By Lisa Boonstoppel-Pot
As a June/July drought affected crops in southwestern Ontario, stress climbed over the potential decrease in bushels per acre. This year’s crops may not break production records, but we know there will be food to feed our animals, pay our bills and feed our families.
Such is the luxury of living and farming in Ontario.
In contrast, millions of people around the world are going hungry as indicated by the United Nation’s annual State of Food Insecurity report released this summer. It reveals global hunger is still far above pre-pandemic levels and increasing throughout African, Western Asia and the Caribbean.
Over 122 million more people are facing hunger in the world since 2019 due to repeated weather shocks and conflicts, including the war in Ukraine, states the report.
The report had more concerning statistics to share:
Child Malnutrition: Child malnutrition is still alarmingly high. In 2021, 22.3 per cent (148.1 million) children were stunted, 6.8 per cent (45 million) were wasted, and 5.6 per cent (37 million) were overweight.
Urbanization’s Impact on Diet: As urbanization accelerates, there is a noticeable increase in the consumption of processed and convenience foods, leading to a spike in overweight and obesity rates.
Rural Dependence on Global Markets: Previously self-sustaining rural regions, especially in Africa and Asia, are now found to be increasingly dependent on national and global food markets.
Future Outlook: By 2050, it’s projected that 70 per cent of the global population will reside in cities. This significant demographic shift necessitates a reorientation of food systems to cater to these new urban populations and eradicate hunger, food insecurity, and malnutrition.
The positive side of the report is that there has been a stall in the growth of global hunger numbers. Thank goodness...the aforementioned statistics are alarming enough.
Imagine a future where 70 per cent of the global population will reside in cities. Wow. That puts a lot of pressure on farmers to feed the world.
So I fully support a new movement to eliminate our best-before-date labelling system to reduce grocery waste.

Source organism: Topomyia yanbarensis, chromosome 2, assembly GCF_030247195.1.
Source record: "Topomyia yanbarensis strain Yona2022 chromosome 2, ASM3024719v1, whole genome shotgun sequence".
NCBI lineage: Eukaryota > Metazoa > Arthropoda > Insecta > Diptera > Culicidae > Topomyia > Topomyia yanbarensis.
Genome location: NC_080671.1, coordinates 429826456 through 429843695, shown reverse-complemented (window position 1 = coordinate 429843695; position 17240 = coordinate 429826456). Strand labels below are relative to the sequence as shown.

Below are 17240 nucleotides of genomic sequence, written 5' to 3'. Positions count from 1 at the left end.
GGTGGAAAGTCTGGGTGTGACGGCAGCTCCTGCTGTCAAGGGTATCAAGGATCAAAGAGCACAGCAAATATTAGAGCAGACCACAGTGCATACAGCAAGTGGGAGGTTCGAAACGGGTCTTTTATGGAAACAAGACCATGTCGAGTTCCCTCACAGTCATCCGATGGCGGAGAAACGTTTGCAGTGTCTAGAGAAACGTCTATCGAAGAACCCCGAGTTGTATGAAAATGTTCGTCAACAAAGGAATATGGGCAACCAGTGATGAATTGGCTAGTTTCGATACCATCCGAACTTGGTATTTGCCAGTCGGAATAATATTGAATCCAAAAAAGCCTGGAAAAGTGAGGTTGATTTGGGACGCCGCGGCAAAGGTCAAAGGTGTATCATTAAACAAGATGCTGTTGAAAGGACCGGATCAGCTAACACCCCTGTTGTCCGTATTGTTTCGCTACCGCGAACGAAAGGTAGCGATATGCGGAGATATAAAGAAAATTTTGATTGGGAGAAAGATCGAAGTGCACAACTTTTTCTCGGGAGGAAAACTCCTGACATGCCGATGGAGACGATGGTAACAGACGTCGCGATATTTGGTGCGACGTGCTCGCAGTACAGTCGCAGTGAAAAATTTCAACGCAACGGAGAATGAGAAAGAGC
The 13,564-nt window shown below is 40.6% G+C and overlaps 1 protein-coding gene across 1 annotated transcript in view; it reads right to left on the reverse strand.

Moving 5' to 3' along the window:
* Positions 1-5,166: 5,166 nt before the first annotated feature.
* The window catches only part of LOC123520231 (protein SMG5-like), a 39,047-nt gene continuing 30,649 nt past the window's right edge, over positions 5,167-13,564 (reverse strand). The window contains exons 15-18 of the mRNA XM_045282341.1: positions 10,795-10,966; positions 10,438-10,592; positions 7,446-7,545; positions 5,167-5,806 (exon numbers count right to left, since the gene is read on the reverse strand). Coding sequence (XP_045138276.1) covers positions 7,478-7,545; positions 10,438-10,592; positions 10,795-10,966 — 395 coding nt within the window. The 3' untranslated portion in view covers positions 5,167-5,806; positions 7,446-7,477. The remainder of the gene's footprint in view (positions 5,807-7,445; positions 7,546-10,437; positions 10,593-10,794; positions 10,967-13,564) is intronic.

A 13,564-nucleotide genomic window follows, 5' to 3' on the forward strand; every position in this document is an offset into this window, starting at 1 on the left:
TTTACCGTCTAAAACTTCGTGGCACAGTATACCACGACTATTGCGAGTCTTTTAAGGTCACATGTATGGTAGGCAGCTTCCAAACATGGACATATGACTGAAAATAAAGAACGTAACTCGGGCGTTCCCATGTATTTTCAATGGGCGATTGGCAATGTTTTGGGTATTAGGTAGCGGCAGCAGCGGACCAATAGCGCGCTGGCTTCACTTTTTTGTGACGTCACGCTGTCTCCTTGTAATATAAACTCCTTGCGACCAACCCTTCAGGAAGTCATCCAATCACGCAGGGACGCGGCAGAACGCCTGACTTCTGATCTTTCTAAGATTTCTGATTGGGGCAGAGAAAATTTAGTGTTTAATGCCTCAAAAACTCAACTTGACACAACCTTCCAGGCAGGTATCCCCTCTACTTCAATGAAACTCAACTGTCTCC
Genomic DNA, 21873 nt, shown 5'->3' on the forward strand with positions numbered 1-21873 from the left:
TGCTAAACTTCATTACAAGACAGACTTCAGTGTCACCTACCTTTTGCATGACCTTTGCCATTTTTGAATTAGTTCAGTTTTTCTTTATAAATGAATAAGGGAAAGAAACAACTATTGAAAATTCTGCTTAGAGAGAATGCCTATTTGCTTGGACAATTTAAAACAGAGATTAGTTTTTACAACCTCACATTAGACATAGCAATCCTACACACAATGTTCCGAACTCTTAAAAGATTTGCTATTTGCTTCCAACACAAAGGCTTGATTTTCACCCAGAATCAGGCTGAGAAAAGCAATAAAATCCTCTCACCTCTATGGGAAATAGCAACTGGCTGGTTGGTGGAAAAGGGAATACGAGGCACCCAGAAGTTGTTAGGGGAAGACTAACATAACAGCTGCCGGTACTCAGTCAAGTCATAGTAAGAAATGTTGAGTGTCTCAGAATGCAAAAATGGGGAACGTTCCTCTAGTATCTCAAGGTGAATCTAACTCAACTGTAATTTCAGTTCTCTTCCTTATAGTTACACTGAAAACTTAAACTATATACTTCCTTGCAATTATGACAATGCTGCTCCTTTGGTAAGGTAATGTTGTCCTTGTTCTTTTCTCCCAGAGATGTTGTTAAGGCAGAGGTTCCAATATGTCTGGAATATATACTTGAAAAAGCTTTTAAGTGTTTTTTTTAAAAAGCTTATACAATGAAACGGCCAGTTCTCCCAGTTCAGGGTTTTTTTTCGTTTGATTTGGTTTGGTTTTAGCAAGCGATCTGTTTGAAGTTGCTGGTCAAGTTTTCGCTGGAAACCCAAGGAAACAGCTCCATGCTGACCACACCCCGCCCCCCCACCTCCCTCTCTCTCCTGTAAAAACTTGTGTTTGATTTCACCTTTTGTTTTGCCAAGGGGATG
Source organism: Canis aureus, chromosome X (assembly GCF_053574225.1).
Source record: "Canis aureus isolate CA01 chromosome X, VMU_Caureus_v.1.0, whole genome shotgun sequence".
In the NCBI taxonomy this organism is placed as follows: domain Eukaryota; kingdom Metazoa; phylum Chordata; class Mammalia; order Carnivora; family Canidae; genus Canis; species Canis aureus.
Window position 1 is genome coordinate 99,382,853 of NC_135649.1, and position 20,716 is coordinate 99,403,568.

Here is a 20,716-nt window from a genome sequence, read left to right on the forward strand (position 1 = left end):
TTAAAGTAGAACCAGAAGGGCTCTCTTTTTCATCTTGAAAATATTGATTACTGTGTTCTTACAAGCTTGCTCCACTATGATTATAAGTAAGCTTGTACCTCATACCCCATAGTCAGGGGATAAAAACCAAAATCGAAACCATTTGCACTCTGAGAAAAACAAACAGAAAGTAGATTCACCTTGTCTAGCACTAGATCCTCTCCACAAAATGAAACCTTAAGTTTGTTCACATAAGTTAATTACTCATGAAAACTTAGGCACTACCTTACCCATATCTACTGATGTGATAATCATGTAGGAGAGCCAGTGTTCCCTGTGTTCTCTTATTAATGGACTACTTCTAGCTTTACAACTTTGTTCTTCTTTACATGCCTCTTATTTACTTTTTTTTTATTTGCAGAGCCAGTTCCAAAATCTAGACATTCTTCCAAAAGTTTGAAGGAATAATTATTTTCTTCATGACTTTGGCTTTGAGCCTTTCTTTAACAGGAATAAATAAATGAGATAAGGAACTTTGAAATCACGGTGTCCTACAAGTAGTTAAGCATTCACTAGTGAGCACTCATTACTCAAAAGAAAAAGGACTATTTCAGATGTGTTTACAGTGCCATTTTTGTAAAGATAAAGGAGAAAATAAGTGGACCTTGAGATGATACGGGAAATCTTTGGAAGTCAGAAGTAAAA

A report on grocery affordability from a House of Commons committee on agriculture and agri-food includes calls for Canada to do away with best-before dates due to the widespread misconception that they indicate whether a product is safe to consume, stated Nicole Thompson of CBC news.
“Experts say all they indicate is when a product is past its peak freshness,” reads the July story.
There is a vast different between “best before dates” and actual “expiry dates”. Expiry dates indicate that a food’s nutritional quality will degrade over time while best-before dates are required on food that could go bad within 90 days.
What happens to best-before labelled foods that go past their date? They are thrown out.
Yet a study by Dalhousie University and the Agri-Food Analytics Lab suggests 30 per cent of Canadians say that they oppose doing away with the labels while 32 per cent say they strongly oppose it. The other 30 per cent said they would strongly support or support eliminating those date labels.
I “strongly support” the move. At the very least, let’s educate people what those labels REALLY mean and encourage them to use their senses to decide when food is no longer good. A quick testing system to monitor food’s unsafe bacteria levels would be helpful too.
What is more sickening than defying best before labels is realizing our abundance is trashed while others go hungry. ◊